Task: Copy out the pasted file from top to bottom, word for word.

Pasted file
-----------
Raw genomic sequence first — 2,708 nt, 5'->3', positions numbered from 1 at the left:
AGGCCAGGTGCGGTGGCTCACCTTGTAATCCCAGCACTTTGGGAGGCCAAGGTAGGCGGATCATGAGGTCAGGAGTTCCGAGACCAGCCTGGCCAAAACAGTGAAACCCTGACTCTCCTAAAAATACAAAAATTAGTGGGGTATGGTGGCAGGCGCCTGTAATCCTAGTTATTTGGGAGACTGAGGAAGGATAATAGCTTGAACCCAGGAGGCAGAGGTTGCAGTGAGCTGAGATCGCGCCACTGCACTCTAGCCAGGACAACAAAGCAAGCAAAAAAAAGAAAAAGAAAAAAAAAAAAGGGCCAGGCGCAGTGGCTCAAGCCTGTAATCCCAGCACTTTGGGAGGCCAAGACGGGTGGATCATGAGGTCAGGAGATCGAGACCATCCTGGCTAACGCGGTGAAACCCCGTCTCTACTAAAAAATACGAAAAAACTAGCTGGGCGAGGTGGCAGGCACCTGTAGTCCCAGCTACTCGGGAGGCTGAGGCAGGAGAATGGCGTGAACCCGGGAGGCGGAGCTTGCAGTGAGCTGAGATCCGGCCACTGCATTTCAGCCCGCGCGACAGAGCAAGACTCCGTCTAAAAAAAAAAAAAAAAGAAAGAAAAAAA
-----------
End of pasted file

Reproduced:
Raw genomic sequence first — 2,708 nt, 5'->3', positions numbered from 1 at the left:
AGGCCAGGTGCGGTGGCTCACCTTGTAATCCCAGCACTTTGGGAGGCCAAGGTAGGCGGATCATGAGGTCAGGAGTTCCGAGACCAGCCTGGCCAAAACAGTGAAACCCTGACTCTCCTAAAAATACAAAAATTAGTGGGGTATGGTGGCAGGCGCCTGTAATCCTAGTTATTTGGGAGACTGAGGAAGGATAATAGCTTGAACCCAGGAGGCAGAGGTTGCAGTGAGCTGAGATCGCGCCACTGCACTCTAGCCAGGACAACAAAGCAAGCAAAAAAAAGAAAAAGAAAAAAAAAAAAGGGCCAGGCGCAGTGGCTCAAGCCTGTAATCCCAGCACTTTGGGAGGCCAAGACGGGTGGATCATGAGGTCAGGAGATCGAGACCATCCTGGCTAACGCGGTGAAACCCCGTCTCTACTAAAAAATACGAAAAAACTAGCTGGGCGAGGTGGCAGGCACCTGTAGTCCCAGCTACTCGGGAGGCTGAGGCAGGAGAATGGCGTGAACCCGGGAGGCGGAGCTTGCAGTGAGCTGAGATCCGGCCACTGCATTTCAGCCCGCGCGACAGAGCAAGACTCCGTCTAAAAAAAAAAAAAAAAGAAAGAAAAAAA